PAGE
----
Importantly, hand signals need to be understood by both parties. That’s why we’ve provided here the most common hand signals that you’ll need if you plan to communicate effectively. Once you become comfortable with hand signals, you’ll find that they’re useful in all sorts of scenarios, not just reversing. Use them to guide your tow-tug and caravan/camper/RV onto service ramps, over an old wooden one-way bridge, around an obstacle and on or off a ferry. Whatever the situation, if you stick with the hand signals highlighted here, you’re guaranteed to lower your blood pressure next time you need to manoeuvre your rig into a tight space. Do it right and you may help save your marriage as well as your vehicle.


The reversing guide now becomes the eyes of the driver, and the driver should be looking directly at the guide. The driver may take quick glances at the mirrors but why have a guide at all if 50 per cent of the time the driver isn’t looking at the guide?



Possibly the most important hand signal is the one that avoids damage. To inform the driver to stop, raise your arms above your head with arms crossed like a big letter ‘X’. Some people use the old one arm raised like a traffic cop, which is fine, but the ‘X’ is a more prominent signal and can’t be mistaken for anything else.


To have the driver go away from the guide (reversing) in a straight line, use both arms extended with fists clenched. Raise your arms to point to the sky then point straight ahead, pausing, with your arms held horizontally.


You may need to have the driver come forward to straighten-up and readjust. To indicate this, have your palms face towards you, and then motion towards you, starting with your arms horizontal, and moving them to vertical.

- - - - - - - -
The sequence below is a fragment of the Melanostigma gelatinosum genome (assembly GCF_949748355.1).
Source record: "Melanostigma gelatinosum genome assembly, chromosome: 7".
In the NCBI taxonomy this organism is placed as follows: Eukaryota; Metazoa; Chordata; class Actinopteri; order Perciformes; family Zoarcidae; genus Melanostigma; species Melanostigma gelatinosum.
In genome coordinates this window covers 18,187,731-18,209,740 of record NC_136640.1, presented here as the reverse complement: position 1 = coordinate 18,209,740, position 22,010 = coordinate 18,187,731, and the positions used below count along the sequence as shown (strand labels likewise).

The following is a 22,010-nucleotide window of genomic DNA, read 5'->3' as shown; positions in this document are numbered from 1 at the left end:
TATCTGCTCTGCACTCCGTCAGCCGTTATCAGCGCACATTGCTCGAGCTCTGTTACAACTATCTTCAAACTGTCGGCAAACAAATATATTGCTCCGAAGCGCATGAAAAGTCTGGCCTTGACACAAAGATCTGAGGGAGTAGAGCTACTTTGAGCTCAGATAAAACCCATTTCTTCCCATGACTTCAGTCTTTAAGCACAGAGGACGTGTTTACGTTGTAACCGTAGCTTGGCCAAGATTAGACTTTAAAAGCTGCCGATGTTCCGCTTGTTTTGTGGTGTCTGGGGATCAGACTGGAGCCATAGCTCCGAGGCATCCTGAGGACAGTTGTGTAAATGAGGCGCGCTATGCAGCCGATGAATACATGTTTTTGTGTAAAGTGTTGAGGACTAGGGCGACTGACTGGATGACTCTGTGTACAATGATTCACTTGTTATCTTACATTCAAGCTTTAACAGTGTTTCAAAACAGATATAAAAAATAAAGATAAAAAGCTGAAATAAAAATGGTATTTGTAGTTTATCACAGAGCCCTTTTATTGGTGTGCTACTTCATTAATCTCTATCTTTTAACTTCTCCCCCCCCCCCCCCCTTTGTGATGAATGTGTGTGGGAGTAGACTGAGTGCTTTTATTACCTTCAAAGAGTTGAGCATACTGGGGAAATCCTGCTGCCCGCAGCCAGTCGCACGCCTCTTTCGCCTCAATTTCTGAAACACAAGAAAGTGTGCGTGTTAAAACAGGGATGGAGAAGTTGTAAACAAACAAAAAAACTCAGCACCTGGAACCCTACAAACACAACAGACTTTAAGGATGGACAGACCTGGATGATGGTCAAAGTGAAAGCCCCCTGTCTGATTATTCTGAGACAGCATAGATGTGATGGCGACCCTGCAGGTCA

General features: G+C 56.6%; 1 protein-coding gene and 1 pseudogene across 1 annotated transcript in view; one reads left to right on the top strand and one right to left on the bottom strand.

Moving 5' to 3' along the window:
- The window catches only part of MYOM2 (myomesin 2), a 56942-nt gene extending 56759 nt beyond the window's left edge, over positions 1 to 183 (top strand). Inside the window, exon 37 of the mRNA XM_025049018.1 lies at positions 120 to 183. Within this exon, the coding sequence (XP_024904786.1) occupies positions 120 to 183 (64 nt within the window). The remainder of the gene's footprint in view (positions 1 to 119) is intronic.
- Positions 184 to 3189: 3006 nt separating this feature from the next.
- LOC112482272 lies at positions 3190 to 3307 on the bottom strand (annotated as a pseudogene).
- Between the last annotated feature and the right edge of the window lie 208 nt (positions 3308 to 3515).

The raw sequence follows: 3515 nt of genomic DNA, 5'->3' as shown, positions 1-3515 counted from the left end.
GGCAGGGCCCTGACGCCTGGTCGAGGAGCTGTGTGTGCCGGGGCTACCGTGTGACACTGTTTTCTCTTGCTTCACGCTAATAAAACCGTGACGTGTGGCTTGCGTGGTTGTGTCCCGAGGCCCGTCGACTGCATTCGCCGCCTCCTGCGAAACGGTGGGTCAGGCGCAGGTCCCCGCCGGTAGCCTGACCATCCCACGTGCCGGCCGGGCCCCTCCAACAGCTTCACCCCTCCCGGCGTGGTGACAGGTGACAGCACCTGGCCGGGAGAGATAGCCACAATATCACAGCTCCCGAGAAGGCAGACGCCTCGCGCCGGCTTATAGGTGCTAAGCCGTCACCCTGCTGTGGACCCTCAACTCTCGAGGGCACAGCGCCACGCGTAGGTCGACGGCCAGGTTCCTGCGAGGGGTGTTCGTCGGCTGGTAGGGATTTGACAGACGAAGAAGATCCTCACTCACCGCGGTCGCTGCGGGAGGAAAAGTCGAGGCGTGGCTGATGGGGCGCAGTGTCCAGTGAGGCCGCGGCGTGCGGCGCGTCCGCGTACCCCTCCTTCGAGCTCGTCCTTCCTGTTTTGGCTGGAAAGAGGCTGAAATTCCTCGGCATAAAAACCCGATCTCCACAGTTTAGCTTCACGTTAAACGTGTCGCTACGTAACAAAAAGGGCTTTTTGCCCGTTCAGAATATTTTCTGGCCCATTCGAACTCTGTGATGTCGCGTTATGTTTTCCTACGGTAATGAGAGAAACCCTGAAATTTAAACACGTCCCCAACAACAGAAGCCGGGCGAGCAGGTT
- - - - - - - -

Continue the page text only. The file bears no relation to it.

This signal involves extending your arm in the direction that the rear of the caravan needs to move towards. Your right arm points to the driver’s left with your palm facing the vehicle (the lightened skin of your palm will stand out). You can use this even when you’re unhitched driving the backtracks and in need of a guide to get your vehicle out of a jam. The key is that you’re not telling the driver how to drive, but rather what direction they need to go.


Funnily enough, it’s the opposite of going left. Simply point in the direction the rear of the rig needs to go towards. Your left arm points to the driver’s right with your palm facing the vehicle.


With your arm extended and your palm facing the ground, slowing ‘flap’ your arm from vertically by your side, to extended arm. Repeat this motion until the driver slows to the desired speed.


With both your arms extended, palms facing each other, indicate the distance to target. Bring your hands together to indicate the scale of movement. As the rear of the rig starts to come into the desired position, your hands slowly come together. When your hands clap together, this indicates to the drivers to stop.


When you’ve reached your desired position for parking, place your hands on your head, like in a game of ‘Simon Says’. This indicates to the driver that it’s time to turn off the vehicle and unhitch. Others utilise the cut throat action. it’s up to you and your driver to work it out as long as it’s the same field signal that both of you use. Now, it’s time to down-tools and have some fun.



Features Editorial Reversing Guide


Scott Heiman